Lazy E, Here We Come! - Bob Feist Invitational

Lazy E, Here We Come!


Wrangler BFI Week moves to Lazy E Arena

The cluster of team ropings with a collective $1.7 million payout goes, for 2020, back to the birthplace of team roping’s first six-figure paycheck.

PHOENIX, Arizona, May 20, 2020 – In just four weeks, Wrangler BFI Week will land temporarily in one of team roping’s most iconic arenas.

“The coronavirus has closed a lot of doors and changed a lot of people’s lives forever,” said Dan Wall, general manager of the Lazy E Arena in Guthrie, Oklahoma – the nation’s largest indoor venue devoted exclusively to Western events. “Sometimes a door closes on one side and opens on the other. Reno’s unfortunate loss is our gain. It’s one of those things that fits like a glove.”

The half-million-dollar Bob Feist Invitational – the world’s richest team roping for pros – and the half-million-dollar Wrangler Patriot 11.5 for amateurs (plus seven additional amateur ropings), were originally scheduled for June 20-25 in Reno, Nevada. When the coinciding Reno Rodeo this June was cancelled, roping organizers decided to relocate June 20-24 to the Lazy E Arena, on a ranch large enough to allow plenty of distancing.

The 43rd BFI will be held on Sunday, June 21 instead of its traditional Monday, but will still follow its customary Saturday night welcome banquet. Entries for the BFI are due by June 12, and the prestigious event is limited to the first 125 paid teams. It will once again be live-streamed on

“This is where team roping really took off,” said BFI Week co-owner Daren Peterson. “Ed Gaylord built this arena for hard-running steers and long scores. The 440-foot arena itself, plus the camping and stalls are great for our ropers, and fans have always loved the vendors and the infamous Cantina overlooking the boxes.”

Because of the late-date change in venue, additional entries will be taken on-site for the 9.5 and 10.5 Over 40 ropings, the 11.5 and 12.5 ropings, plus the Hooey Jr. BFI ropings and All-Girl challenge ropings – all of which have limited team counts.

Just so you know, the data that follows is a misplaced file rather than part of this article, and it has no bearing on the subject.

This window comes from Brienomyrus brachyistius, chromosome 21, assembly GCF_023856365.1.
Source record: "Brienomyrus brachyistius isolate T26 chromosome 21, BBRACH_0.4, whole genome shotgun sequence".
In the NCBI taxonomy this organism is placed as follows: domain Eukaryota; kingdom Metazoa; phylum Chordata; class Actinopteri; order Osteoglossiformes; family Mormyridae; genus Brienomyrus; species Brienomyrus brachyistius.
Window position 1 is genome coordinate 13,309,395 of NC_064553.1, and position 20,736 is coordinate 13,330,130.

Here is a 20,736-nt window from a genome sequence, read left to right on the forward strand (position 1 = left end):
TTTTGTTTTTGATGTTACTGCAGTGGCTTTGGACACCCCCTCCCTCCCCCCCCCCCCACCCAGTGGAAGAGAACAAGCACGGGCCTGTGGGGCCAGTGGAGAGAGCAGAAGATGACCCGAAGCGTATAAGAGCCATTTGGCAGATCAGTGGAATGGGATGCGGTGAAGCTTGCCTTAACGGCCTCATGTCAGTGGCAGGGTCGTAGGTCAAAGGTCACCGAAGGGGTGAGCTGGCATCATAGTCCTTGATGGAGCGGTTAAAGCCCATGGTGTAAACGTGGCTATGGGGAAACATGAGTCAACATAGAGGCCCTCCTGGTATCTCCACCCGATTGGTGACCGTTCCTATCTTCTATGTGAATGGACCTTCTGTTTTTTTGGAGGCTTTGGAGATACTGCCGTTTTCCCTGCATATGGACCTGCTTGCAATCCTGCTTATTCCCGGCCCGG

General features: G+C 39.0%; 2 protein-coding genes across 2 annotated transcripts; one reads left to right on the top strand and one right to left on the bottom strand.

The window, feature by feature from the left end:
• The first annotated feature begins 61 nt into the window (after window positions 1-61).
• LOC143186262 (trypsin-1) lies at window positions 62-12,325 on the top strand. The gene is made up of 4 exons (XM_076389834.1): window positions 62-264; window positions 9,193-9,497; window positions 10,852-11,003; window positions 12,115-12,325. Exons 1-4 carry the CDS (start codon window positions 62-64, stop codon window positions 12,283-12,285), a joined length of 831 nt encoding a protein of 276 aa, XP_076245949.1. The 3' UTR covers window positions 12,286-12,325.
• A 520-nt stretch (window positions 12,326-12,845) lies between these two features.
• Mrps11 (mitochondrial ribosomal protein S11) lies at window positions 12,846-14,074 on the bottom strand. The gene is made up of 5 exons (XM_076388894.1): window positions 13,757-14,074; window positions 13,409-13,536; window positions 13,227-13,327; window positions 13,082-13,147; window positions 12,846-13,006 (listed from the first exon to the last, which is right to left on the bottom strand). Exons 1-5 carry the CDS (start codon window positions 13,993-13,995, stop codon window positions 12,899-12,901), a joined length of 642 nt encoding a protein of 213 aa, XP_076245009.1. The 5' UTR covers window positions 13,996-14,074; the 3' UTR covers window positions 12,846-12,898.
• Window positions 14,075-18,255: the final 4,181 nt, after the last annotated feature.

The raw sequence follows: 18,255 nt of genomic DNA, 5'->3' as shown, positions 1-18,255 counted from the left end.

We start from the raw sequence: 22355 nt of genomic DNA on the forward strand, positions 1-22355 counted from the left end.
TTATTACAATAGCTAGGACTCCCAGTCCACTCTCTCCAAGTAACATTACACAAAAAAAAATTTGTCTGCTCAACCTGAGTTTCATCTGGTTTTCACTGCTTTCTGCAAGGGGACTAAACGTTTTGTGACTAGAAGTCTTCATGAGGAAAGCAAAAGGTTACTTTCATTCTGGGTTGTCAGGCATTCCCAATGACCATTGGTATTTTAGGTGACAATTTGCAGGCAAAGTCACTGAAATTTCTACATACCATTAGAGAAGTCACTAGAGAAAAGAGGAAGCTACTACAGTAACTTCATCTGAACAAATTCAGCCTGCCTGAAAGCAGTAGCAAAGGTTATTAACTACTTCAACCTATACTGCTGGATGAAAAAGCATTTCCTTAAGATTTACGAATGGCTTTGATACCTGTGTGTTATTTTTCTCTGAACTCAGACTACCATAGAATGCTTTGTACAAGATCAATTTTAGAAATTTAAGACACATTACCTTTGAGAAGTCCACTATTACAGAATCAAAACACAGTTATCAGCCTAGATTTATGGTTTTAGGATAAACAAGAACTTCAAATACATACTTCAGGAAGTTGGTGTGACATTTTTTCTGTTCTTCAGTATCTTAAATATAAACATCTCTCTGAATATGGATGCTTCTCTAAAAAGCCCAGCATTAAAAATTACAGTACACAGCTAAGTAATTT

The Lazy E’s climate-controlled three acres under a roof were built 36 years ago to host the National Finals Steer Roping. Over the years, the arena also hosted performances by the likes of George Strait and Reba McEntire. The Lazy E is a working ranch, having stood stallions like Coup de Kas and Mr. San Peppy, with a roster today headlined by Corona Cartel – sire of racehorses that have earned $54 million. Owner Gary McKinney is a team roper, himself.

“Mr. McKinney loves everything about the team roping industry, from the grassroots all the way to the elite level,” said Wall. “Ever since he bought the Lazy E in 2013, we’ve talked about how to create a Feist [Bob Feist Invitational] or a Strait [George Strait Team Roping Classic] or something of that nature.”

It was the Lazy E’s long arena, popular cantina and television lights that made Denny Gentry choose it for the first-ever National Finals of Team Roping in 1990, because “everyone who swung a rope knew it was the premier roping facility in the U.S.” The event in Guthrie every October for five years helped the sport explode in popularity, as the Lazy E hosted the first team roping that paid winners $100,000 and the first event that paid out a collective million dollars.

Today, the Lazy E continues to host the annual “Ironman” of professional rodeo in the bucket-list Timed-Event Championships of the World. It was held this year in March just as Oklahoma City became the epicenter of national pandemic closures when the NBA’s Thunder/Jazz game was called off just before tipoff.

“We held one of the last major events before the lockdown and then we held one of the first sporting events back, when we partnered with the PBR to bring the Las Vegas Invitational and other CBS Sports broadcasts here last month,” said Wall.

Wall credits the Lazy E’s intense safety protocols and unique property that allows quarantine of everyone on site with plenty of camping and limited access in and out. Plus, he said the governor has trusted Logan County leaders who want to bring business back to life in safe environments.

“When the BFI news leaked out, we got so many calls about tickets and calls from vendors that we didn’t even have time to get the event listed on Ticketmaster,” said Wall.